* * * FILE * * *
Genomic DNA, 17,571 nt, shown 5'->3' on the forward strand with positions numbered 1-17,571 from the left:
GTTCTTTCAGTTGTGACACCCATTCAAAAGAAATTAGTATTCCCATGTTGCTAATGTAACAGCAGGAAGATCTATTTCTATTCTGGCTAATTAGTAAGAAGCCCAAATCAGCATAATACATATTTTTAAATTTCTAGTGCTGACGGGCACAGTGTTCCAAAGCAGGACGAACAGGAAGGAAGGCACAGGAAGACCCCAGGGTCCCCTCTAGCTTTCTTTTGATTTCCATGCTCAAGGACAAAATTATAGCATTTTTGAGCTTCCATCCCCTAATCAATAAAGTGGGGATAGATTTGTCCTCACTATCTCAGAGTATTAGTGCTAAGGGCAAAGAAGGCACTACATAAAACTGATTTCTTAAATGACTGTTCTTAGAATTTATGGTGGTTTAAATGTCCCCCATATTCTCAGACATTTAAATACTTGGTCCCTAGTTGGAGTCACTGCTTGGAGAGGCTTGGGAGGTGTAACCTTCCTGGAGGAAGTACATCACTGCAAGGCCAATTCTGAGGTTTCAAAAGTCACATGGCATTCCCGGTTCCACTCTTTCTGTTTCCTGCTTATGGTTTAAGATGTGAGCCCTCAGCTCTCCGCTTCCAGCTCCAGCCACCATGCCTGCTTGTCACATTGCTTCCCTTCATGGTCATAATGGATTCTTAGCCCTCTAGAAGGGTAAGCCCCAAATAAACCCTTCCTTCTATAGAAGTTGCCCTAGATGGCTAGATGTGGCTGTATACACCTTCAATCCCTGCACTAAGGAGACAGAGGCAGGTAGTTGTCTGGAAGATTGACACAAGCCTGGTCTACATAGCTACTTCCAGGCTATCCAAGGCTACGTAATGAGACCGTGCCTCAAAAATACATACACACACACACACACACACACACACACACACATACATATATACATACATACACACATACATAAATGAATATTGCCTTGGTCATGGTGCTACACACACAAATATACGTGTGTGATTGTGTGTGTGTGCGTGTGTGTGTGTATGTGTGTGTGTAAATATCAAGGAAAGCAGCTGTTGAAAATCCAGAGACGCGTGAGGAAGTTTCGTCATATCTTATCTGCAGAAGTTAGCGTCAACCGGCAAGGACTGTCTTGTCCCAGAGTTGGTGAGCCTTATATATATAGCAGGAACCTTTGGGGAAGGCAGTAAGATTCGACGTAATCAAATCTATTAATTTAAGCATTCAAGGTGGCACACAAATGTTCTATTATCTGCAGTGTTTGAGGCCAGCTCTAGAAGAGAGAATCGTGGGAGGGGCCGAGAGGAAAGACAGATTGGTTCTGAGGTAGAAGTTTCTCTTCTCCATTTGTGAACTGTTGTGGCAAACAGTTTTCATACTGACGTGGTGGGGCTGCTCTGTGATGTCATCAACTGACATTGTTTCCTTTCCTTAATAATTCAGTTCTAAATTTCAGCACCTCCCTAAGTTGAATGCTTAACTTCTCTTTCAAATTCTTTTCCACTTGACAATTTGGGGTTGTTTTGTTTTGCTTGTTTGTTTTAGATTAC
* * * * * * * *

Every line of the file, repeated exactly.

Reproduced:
Genomic DNA, 17,571 nt, shown 5'->3' on the forward strand with positions numbered 1-17,571 from the left:
GTTCTTTCAGTTGTGACACCCATTCAAAAGAAATTAGTATTCCCATGTTGCTAATGTAACAGCAGGAAGATCTATTTCTATTCTGGCTAATTAGTAAGAAGCCCAAATCAGCATAATACATATTTTTAAATTTCTAGTGCTGACGGGCACAGTGTTCCAAAGCAGGACGAACAGGAAGGAAGGCACAGGAAGACCCCAGGGTCCCCTCTAGCTTTCTTTTGATTTCCATGCTCAAGGACAAAATTATAGCATTTTTGAGCTTCCATCCCCTAATCAATAAAGTGGGGATAGATTTGTCCTCACTATCTCAGAGTATTAGTGCTAAGGGCAAAGAAGGCACTACATAAAACTGATTTCTTAAATGACTGTTCTTAGAATTTATGGTGGTTTAAATGTCCCCCATATTCTCAGACATTTAAATACTTGGTCCCTAGTTGGAGTCACTGCTTGGAGAGGCTTGGGAGGTGTAACCTTCCTGGAGGAAGTACATCACTGCAAGGCCAATTCTGAGGTTTCAAAAGTCACATGGCATTCCCGGTTCCACTCTTTCTGTTTCCTGCTTATGGTTTAAGATGTGAGCCCTCAGCTCTCCGCTTCCAGCTCCAGCCACCATGCCTGCTTGTCACATTGCTTCCCTTCATGGTCATAATGGATTCTTAGCCCTCTAGAAGGGTAAGCCCCAAATAAACCCTTCCTTCTATAGAAGTTGCCCTAGATGGCTAGATGTGGCTGTATACACCTTCAATCCCTGCACTAAGGAGACAGAGGCAGGTAGTTGTCTGGAAGATTGACACAAGCCTGGTCTACATAGCTACTTCCAGGCTATCCAAGGCTACGTAATGAGACCGTGCCTCAAAAATACATACACACACACACACACACACACACACACACACATACATATATACATACATACACACATACATAAATGAATATTGCCTTGGTCATGGTGCTACACACACAAATATACGTGTGTGATTGTGTGTGTGTGCGTGTGTGTGTGTATGTGTGTGTGTAAATATCAAGGAAAGCAGCTGTTGAAAATCCAGAGACGCGTGAGGAAGTTTCGTCATATCTTATCTGCAGAAGTTAGCGTCAACCGGCAAGGACTGTCTTGTCCCAGAGTTGGTGAGCCTTATATATATAGCAGGAACCTTTGGGGAAGGCAGTAAGATTCGACGTAATCAAATCTATTAATTTAAGCATTCAAGGTGGCACACAAATGTTCTATTATCTGCAGTGTTTGAGGCCAGCTCTAGAAGAGAGAATCGTGGGAGGGGCCGAGAGGAAAGACAGATTGGTTCTGAGGTAGAAGTTTCTCTTCTCCATTTGTGAACTGTTGTGGCAAACAGTTTTCATACTGACGTGGTGGGGCTGCTCTGTGATGTCATCAACTGACATTGTTTCCTTTCCTTAATAATTCAGTTCTAAATTTCAGCACCTCCCTAAGTTGAATGCTTAACTTCTCTTTCAAATTCTTTTCCACTTGACAATTTGGGGTTGTTTTGTTTTGCTTGTTTGTTTTAGATTAC